Last week, in part one of our three-part series on K-12 education, we talked about State Senator Aaron Osmond’s proposal to end compulsory education in Utah. Today, in part two of the series, we talk to Senator Osmond himself. He says that parents, not schools, are ultimately responsible for their children’s education.
The 1833 Leonids meteor storm terrified early Americans, causing numerous revelations and changing of ways. It also caused intense scientific study of meteors that moved meteor showers out of folklore and into astronomy.
On the show this week, I feature the shimmering sound of Amy Speace’s new release, and the vivid lyrics on the new album by Tylan. I’ll also play tracks from albums by Jason Isbell, Stephen Kellogg, and Dar Williams, to name just a few. Join me this Saturday at 8pm for Fresh Folk on Utah Public Radio.
Science Questions profiles the book Zoobiquity: The Astonishing Connection Between Human and Animal Health with Co-Author Dr. Barbara Natterson Horowitz. The book advocates for an approach to medicine that crosses the species barrier. Dr. Horowitz argues that studying diseases found in both a human and an animal could save both lives.
Our Earth is warming. Earth's average temperature has risen by 1.4 degrees farenheit over the past century, and is projected to rise another 2 to 11.5 degrees over the next hundred years, according to the U.S Environmental Protection Agency. Small changes in the average temperature of the planet can cause potentially dangerous shifts in climate and weather. Humans are largely responsible.
On this Thursday’s show I have a conversation with USU Extension Soils Specialist, Grant Cardon. He says that one of the most important things we can do to improve our soils is to plant a cover crop, also known as green manure. It’s so easy to do and now is the time to plant. We’ll tell you what, when, where, how and why cover crops are so beneficial.
Today’s armored-up policemen are a far cry from the constables of early America. The unrest of the 1960s brought about the invention of the SWAT unit—which in turn led to the debut of military tactics in the ranks of police officers. According to investigative journalist Radley Balko, Nixon’s War on Drugs, Reagan’s War on Poverty, Clinton’s COPS program, the post–9/11 security state under Bush and Obama: by degrees, each of these innovations expanded and empowered police forces, always at the expense of civil liberties.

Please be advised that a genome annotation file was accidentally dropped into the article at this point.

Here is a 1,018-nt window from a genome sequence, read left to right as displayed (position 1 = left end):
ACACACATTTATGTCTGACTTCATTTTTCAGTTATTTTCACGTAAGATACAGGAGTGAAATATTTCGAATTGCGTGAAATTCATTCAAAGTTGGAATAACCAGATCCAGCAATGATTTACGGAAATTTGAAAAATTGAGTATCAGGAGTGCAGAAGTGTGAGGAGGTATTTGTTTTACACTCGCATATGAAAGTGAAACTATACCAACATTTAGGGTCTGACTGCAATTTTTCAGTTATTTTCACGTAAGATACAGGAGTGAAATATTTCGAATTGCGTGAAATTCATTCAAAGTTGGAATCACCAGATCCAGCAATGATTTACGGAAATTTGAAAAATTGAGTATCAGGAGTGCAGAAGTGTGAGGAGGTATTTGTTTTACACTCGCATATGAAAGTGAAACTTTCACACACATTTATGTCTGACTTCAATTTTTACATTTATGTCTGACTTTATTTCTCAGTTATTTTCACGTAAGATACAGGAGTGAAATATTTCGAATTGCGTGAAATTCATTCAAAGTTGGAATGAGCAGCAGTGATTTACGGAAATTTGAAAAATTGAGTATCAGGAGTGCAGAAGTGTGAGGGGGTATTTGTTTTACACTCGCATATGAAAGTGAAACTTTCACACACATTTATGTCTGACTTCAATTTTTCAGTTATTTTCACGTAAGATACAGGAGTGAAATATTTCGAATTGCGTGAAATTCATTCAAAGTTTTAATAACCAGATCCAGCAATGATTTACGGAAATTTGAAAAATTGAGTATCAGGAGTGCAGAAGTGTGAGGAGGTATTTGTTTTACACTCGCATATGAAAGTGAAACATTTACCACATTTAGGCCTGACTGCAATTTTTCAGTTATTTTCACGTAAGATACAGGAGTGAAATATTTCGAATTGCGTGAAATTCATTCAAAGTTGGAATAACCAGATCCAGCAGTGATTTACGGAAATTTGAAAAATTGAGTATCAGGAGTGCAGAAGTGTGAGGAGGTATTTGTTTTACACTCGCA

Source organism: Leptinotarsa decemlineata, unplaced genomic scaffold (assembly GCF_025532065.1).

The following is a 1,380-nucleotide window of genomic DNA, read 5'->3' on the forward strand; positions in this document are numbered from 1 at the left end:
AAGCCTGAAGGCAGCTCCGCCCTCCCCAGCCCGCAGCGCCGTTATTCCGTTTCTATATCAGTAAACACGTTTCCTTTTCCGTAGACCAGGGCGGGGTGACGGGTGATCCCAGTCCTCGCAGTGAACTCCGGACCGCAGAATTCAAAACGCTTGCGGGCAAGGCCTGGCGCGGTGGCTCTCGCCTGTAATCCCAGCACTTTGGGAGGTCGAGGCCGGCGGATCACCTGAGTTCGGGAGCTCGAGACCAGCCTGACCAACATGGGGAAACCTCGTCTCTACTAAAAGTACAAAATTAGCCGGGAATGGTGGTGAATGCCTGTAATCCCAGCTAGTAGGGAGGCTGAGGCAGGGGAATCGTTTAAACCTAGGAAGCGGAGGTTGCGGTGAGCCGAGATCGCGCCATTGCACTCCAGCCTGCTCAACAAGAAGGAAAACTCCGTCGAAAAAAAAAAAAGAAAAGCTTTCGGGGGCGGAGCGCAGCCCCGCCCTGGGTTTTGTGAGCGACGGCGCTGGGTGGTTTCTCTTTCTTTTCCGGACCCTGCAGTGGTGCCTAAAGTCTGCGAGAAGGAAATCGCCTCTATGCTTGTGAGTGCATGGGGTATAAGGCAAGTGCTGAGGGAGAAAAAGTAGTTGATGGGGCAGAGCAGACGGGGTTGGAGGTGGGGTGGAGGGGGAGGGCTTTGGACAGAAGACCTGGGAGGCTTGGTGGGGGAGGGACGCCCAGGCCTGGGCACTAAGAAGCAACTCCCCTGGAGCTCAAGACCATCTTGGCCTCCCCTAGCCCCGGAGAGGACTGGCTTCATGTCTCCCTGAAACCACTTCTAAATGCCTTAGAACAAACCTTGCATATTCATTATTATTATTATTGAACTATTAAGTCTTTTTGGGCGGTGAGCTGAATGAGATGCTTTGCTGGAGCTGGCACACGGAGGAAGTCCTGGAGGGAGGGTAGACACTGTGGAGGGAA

On August 28, 1963, thousands marched on Washington in support of civil rights. The assembled crowd of more than 250,000 heard Dr. Martin Luther King, Jr. deliver his now-famous “I Have a Dream” speech from the steps of the Lincoln Memorial. On Access Utah (on the fiftieth anniversary of the March on Washington for Jobs and Freedom) we ask: has the dream articulated by Dr. King been realized? What progress has been made? What remains to be done? What is your dream? How are we progressing towards it? What does this anniversary mean to you?
State Senator Aaron Osmond recently argued that teachers are being forced to become surrogate parents, expected to do everything from behavioral counseling to providing adequate nutrition, to teaching sex education and that some parents act as if the responsibility to educate, and even care for their child, is primarily the responsibility of the public school system. He is proposing that we end compulsory education in Utah. We’ll get reaction from Lily Eskelsen Garcia, former Utah teacher and current National Education Association Vice President.
On the show this week, I feature the gorgeous new album from Sloan Wainwright, and the latest passionate release from Susan Werner. I’ll also play songs from new discs by Tom Curren, Kyle Pederson, and James Durst, among other talented artists. Tune in and listen this Saturday at 8pm to Fresh Folk on Utah Public Radio.